"Envelope opened by Examiner 3557
I simply must write you a note this a.m. I have an examination in math in about 15 min. This makes my fifth exam so far and leaves me with three still.
I signed the prescribed form for allotting 1/7 of my salary to you. To this is added something like 4 pounds per month by the government. I think it will bring your total allowance from this side to almost 10 pounds per month. For some reason or other the government has seen fit not to pay full allowance (separation) to people living outside of the gold area. It means that they, under the present arrangement, contribute only 1 pound per week to one's dependents. In other words, instead of the 6 s. per day, which a man's wife, living within the gold standard area, received in normal course. You are receiving only about 30% of that amount.
An amusing thing happened the other day over my Hygiene exam. Lord Rattendan, who examined the paper erred in adding up his own marks, which were set out in the margin of the paper. An additional 10 points brought my mark up to 86% which relieved me somewhat. Even Lords can err in adding.
Here goes to math. Heaps of love and a big kiss and hug.
"Opened by Examiner 5313
Wed. May 7th/41
The close of another busy day. I say the close. I'm on duty tonight and, in all probability, I shall be up until long after midnight. I don't mind as I shall have my nose buried deeply in one of the few law books we are to cover in this course. I have to write a law exam at 9 a.m. tomorrow. I'm not really prepared as I have had so many other duties to attend to on the side. But still I suppose I'm as ready to take it now as I shall be later on. I wrote the math paper this morning. If the examiner is very generous I shall make the grade. I know I made several silly errors in my work--though the principle I sued in every case is correct. Not having had math for so long, I felt a bit clumsy working out ratios, simple equations, graphs, vulgar fractions etc. though really it is all very easy. I did want to make a good showing in math as so much depends on it. I am quite certain of getting through but that is not good enough. As soon as law is completed tomorrow I shall have only two other exams. Recognition of aircraft and navigation. I am giving myself but two weeks to master them before I sit for the exam. If I'm lucky I shall get through. I seem to be the only officer here who is getting the exams off and I don't understand why most of the others are just content to stick here training the others. But then that is their business, not mine.
Phillips has just been promoted to adjutant and is moving away from here the first of next week. A chap by the name of de Lorn is taking his place. He is a very decent chap and has lived a few years in Toronto. He was with the Toronto Scottish under Dr. McLaren for over two years. He will be a real asset here. Like myself he couldn't get into the Canadian Force. But that is easily understood as he was in London, Eng. when he enlisted.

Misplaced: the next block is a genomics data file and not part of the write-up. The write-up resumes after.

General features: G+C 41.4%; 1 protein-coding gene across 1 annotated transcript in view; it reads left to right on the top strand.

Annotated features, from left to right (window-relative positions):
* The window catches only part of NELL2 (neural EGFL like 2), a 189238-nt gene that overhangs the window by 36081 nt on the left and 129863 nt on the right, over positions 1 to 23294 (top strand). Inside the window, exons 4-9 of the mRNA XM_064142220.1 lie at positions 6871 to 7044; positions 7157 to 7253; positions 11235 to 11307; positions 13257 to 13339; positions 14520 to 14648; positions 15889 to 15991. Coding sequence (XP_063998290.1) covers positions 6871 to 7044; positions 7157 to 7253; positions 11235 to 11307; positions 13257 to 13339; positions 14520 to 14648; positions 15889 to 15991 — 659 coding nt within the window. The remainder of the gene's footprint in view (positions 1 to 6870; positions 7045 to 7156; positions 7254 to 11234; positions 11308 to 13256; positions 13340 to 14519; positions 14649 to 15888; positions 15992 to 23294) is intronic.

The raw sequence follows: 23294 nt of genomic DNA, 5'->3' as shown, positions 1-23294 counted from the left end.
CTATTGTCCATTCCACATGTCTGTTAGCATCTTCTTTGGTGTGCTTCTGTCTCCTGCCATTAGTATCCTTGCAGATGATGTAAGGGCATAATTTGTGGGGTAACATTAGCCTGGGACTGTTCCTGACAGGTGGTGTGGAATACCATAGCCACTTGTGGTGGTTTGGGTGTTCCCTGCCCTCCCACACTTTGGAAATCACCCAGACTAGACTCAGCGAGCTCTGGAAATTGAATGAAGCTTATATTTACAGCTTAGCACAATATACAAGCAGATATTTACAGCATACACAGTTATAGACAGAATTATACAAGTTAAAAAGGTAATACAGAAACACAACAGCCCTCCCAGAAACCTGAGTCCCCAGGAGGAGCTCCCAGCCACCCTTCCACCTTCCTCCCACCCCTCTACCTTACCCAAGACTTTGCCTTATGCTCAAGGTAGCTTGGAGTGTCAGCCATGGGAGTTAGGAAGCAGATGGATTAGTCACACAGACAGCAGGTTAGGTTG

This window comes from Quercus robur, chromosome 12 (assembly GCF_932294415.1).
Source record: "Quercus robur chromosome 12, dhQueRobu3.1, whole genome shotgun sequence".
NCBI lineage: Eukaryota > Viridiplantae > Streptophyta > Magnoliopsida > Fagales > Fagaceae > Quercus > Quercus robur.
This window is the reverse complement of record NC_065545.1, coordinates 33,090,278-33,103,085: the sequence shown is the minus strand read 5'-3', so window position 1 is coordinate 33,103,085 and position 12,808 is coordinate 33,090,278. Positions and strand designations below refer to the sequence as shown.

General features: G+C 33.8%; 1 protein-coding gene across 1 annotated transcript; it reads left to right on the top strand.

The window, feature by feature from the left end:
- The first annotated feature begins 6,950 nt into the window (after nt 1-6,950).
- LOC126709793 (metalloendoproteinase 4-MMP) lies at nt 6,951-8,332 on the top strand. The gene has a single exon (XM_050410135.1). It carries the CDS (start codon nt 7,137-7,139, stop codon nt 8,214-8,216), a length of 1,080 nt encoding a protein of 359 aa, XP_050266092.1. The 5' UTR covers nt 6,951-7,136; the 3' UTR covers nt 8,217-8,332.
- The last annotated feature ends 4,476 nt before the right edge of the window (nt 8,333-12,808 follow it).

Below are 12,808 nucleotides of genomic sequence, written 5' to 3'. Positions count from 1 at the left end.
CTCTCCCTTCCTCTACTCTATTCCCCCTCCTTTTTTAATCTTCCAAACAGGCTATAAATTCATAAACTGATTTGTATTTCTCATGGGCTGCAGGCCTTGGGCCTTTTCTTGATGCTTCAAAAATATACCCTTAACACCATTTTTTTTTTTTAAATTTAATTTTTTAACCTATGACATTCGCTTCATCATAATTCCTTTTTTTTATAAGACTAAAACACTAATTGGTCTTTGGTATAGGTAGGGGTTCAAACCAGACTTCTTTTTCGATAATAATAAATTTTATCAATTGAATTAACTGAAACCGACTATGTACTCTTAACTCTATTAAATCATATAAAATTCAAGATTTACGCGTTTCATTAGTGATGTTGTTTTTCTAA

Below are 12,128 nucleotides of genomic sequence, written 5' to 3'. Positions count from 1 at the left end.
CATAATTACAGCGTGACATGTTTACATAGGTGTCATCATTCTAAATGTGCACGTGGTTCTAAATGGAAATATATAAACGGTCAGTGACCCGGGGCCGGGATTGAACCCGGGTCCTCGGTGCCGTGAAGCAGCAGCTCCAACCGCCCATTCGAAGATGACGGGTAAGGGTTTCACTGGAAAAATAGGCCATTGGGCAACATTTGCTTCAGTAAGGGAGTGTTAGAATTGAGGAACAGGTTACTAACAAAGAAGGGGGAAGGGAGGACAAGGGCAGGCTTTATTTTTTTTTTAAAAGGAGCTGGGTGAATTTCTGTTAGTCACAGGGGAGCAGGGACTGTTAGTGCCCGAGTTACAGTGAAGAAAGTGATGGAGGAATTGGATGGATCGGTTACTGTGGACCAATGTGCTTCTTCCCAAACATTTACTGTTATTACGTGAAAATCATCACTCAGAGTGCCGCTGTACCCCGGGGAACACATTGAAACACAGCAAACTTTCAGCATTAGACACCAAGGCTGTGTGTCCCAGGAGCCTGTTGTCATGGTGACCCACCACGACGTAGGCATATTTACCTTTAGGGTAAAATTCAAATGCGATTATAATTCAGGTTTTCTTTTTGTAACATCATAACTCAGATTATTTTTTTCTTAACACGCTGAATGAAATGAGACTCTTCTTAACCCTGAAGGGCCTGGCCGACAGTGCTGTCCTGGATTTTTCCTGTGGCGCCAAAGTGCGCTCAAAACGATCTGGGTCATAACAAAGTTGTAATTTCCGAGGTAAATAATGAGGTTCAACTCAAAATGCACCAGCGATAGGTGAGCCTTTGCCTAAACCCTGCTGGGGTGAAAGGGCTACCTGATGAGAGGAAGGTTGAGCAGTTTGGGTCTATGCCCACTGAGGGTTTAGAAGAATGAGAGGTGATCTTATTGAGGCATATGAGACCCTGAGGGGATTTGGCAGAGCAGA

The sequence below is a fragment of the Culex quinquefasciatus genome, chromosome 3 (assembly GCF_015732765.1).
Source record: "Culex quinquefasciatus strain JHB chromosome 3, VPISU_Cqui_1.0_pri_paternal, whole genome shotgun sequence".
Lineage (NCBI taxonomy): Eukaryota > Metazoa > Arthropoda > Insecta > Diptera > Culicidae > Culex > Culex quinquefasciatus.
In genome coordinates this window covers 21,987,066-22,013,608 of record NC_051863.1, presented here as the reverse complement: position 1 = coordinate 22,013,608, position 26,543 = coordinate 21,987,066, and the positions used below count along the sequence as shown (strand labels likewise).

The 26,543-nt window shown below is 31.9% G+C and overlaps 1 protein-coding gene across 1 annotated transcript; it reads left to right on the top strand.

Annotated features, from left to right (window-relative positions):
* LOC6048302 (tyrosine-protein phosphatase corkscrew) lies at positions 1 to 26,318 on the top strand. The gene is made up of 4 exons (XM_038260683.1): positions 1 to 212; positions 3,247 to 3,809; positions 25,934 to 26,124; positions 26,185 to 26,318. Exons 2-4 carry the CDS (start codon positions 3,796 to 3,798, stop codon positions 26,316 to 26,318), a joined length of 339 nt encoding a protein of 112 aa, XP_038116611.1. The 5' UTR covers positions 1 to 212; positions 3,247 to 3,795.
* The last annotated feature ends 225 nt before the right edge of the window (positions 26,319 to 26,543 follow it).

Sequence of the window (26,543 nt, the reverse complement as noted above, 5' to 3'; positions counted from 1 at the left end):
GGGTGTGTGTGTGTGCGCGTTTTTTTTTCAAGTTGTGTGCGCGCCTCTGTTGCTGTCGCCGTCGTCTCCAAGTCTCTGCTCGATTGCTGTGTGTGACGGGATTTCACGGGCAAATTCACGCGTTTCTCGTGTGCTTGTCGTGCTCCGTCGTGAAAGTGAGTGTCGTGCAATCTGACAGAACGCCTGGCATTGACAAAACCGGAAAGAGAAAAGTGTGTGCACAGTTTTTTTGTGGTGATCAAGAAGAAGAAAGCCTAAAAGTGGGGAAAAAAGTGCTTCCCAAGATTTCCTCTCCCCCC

I think old Mrs. Downing (at the Belmont Hotel where I'm staying) has finally got a full house. Several people have come in recently. I see two R.A.F. airmen, and two or three tradesmen. Tonight a secretary to Mrs. Downing's agent arrived. She has close cropped hair--not very attractive, and not likely to stay at 66 Belgrave Rd. I'm afraid the place is not pretentious enough for her.
By the way Sweetheart, the young officer W.A.A.F. who I stopped the other day, has taken definite interest in you and has written to London office to see what chance there is of getting you posted. She received a reply to her letter but so far has not succeeded in getting anywhere. London office says you would be more valuable in the Medical field than in the W.A.A.F The only post in the W.A.A.F that calls for one with medical knowledge is that of nurse in the dental clinic, which we both thought would not be good for you. Assistant Section Officer Waterman, my young lady officer friend, seems to think there should be a place in the F.A.N.Y.S. for you. The 'Fannies' as they are popularly known as. Miss Waterman seems to think that they are the cream of the women's organization and that you would fit in there well. It seems that the 'Fannies' do anything from dispatch riding to chauffeuring, clerical and supervisory work of almost all kinds. I shall make more inquiries about them.
I do hope that by the time you receive this letter that you are in receipt of the first installment of allowances. I'm sick to heart to feel that you are so in need when there is really no excuse for it now, except the barrier of restrictions. However it won't be very long now before you are in regular receipt of allowances.
I have become quite attached to my Flight [The group of 50 men he is in charge of training] They are an excellent lot of fellows and are working like Trojans. I'm surprised that so many young chaps can refrain from the indulgences of wine, women and song that are forever tempting them in a place like this, and stick close to work. They are so keen to become pilots and observers nothing else seems to interest them. It speaks well indeed for the high standard of morals among them, though i find the young people of this country to be quite moral indeed. And certainly things are wide open. One can get whatever one wants at any time.
Well Sweetheart, I must get busy and plug away at law.
Heaps of love and kisses and happy dreams and don't wake me in the morning--we'll sleep in